• Clearly, Hugo, the next step must be to obtain from parliament the People’s vote and winning it will require a massive effort covering a multitude of aspects but I wonder what would be the alternative option on the ballot paper to remaining in the EU ? Surely not Mrs.May’ deal which has been decisively rejected by Parliament ? Logically should it not be ” no deal ” the catastrophic consequences of which would be easy to demonstrate ?
    This brings me back to the conclusion of Brendan Donnelly of the Federal Trust , that the problem of Brexit is not Mrs.May but Brexit itself. If you want the benefits of the ” Club ” you have to be a full member. Unless you opt for just membership of the Single Market and Customs Union but then you accept ” vassal status “

  • What a lot of complete and utter Remoaner nonsense.

    1. Article 50 can (as you say) only be revoked unequivocally – and the Govt won’t go for that.
    2. Article 50 can be extended, but only for a distinct purpose such as renegotiation, with a tangible alternative plan on hand. That doesn’t look likely.
    3. The EU Withdrawal Act defines the date on which we leave as 29 March 2019, and although a minister can alter it by motion, he/she could ONLY in order to make it match, the date referenced in a UK-EU agreement draft. The only one that exists, also says 29 March 2019.
    4. Article 50 in any case states that, in the absence of an agreement made within the 2 years, the EU treaties cease to have force at 23:00 BST on 29 March 2019.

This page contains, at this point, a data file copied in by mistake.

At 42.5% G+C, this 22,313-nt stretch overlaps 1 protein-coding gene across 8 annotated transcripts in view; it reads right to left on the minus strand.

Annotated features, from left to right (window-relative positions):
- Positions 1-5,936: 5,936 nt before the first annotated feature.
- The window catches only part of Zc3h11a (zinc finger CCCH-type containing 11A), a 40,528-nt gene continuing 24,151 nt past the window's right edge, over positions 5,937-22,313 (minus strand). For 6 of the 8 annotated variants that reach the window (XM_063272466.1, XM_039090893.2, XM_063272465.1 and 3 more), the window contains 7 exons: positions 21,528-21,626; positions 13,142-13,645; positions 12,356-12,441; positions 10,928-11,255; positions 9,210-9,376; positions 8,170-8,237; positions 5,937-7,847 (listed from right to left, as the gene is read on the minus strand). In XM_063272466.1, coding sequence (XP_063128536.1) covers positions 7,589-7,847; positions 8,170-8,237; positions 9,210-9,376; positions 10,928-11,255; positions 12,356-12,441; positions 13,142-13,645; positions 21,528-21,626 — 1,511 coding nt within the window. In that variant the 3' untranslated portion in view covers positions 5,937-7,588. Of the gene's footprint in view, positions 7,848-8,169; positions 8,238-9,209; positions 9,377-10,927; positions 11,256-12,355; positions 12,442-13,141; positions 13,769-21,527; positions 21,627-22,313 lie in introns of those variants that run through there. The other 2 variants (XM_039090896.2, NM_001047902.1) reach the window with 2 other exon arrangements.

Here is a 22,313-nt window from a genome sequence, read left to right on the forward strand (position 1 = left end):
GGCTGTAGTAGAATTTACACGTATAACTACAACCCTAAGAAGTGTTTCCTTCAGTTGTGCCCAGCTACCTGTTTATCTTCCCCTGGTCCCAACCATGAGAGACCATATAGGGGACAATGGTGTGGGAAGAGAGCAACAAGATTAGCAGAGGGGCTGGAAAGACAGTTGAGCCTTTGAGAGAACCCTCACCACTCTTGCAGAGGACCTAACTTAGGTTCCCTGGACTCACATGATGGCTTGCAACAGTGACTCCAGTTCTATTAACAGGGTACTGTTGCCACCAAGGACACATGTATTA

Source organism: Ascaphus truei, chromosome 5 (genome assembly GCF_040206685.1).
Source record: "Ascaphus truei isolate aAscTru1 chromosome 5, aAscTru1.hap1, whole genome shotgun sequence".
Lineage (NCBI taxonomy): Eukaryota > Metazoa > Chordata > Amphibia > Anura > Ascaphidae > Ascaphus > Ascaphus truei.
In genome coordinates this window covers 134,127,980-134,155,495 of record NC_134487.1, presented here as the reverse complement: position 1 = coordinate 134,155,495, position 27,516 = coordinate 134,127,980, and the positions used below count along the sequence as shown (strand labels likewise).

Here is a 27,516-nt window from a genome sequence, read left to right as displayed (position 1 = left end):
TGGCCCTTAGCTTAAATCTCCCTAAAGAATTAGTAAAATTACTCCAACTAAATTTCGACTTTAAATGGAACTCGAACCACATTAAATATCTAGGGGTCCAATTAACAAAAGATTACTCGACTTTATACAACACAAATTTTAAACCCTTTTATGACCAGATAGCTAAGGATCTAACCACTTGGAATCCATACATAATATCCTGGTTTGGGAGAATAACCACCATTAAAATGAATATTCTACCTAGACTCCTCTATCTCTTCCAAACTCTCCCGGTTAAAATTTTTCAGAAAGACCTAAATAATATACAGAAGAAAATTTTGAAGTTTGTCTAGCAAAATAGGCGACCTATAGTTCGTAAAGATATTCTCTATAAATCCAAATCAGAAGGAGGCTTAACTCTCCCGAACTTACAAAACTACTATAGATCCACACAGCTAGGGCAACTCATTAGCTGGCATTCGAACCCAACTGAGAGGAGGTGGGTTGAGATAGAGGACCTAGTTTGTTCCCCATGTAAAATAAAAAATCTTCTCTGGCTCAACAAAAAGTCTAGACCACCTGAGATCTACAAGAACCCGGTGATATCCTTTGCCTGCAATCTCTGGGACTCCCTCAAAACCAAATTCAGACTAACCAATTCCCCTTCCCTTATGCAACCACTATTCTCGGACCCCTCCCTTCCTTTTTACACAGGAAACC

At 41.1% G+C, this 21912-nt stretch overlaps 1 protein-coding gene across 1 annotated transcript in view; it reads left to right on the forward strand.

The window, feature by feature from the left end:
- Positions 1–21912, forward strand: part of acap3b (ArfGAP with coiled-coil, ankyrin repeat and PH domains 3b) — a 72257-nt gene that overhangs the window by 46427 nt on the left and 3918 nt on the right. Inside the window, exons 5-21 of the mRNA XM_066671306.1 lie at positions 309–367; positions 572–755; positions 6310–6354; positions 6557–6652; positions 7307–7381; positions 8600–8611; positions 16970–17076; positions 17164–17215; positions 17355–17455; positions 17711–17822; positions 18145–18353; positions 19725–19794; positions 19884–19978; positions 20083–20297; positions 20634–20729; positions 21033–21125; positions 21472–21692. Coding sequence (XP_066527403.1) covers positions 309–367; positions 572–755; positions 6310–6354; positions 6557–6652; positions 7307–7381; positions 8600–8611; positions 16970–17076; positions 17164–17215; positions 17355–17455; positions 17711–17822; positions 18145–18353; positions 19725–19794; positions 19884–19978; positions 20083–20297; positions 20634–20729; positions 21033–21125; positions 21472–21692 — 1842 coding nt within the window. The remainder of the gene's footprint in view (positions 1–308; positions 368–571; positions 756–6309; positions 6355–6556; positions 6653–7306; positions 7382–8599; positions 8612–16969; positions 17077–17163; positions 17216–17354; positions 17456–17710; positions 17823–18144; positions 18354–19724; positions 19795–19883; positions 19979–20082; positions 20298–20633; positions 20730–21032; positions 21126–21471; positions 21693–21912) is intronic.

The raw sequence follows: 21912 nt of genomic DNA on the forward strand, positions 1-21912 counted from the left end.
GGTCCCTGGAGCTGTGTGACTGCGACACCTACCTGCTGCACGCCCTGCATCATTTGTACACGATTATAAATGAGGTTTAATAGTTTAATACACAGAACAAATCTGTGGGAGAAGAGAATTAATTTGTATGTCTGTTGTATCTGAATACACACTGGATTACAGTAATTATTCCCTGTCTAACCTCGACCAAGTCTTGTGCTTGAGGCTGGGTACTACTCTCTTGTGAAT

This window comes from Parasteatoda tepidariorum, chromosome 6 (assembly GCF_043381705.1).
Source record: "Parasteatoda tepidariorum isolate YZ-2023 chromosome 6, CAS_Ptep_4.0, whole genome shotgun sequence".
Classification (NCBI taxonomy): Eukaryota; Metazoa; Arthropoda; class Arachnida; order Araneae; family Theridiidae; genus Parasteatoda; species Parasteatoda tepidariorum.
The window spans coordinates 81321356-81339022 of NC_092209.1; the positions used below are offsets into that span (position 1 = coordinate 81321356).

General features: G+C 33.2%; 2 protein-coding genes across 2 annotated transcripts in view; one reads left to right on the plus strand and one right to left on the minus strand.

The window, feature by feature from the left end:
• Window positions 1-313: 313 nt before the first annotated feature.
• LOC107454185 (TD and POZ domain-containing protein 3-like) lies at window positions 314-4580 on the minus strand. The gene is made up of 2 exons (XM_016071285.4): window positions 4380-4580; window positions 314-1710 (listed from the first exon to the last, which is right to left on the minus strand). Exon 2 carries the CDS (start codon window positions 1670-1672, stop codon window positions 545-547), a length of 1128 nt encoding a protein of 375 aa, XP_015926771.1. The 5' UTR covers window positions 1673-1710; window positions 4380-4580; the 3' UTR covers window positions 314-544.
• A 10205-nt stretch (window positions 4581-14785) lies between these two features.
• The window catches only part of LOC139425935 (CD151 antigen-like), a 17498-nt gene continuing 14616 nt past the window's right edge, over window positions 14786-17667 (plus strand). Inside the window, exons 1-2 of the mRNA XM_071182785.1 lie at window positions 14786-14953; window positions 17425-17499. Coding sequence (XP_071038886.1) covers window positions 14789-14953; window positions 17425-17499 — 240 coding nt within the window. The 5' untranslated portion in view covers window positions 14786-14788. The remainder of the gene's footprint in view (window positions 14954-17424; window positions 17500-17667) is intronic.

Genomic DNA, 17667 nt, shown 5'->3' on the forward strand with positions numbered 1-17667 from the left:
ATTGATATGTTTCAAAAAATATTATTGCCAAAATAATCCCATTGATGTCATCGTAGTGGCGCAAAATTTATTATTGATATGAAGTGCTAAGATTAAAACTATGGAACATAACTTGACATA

5. Corbyn is a complete waste of space in all important respects, and so is irrelevant.

    So – UNLESS the Govt ACTIVELY develops, defines or negotiates something new, or agrees to enact new legislation to repeal or amend the EU Withdrawal Act, for which it would need a commons majority it doesn’t have, then the law as it stands will prevail. And we will leave – as we should – on 29th March 2019. Saving a chunky thirty-nine, thousand billion pounds, a fund quite large enough to soothe farmers and business and assist with any problems arising as we migrate into safe WTO trading terms.

    Meanwhile the EU’s budget cycle upcoming will be formally insolvent, and the begging-bowl will be out again in front of Germany. And they will face undesirable tariffs on sales to the UK, unless they ring us up and suggest that 0% / 0% Free Trade agreement they offered several times before: we might even pay them a little money, if they behave well.

  • Well waffled, Mike. Where did you get ‘ 39 thousand billion pounds from?
    Let’s cut through the mire. It needs the PM and her advisers to admit this is such a hole the Tory party has got us into that the only way out as to take up Mr Barnier’s suggestion and revoke A50. It is the most straightforward option such is the mess. However, she hasn’t the courage or the sense and so people are having to find other ways to rescue the country from absolute disaster.

  • Mike. What a load of complete and utter brexitraitor nonsense.

    Kindly provide evidence that within the law breaking duplicitous leave campaigns, a no deal brexit was ever meaningfully proposed discussed or contemplated as the result of a leave vote. It formed no part of the otherwise ambiguous leave manifesto and has no mandate.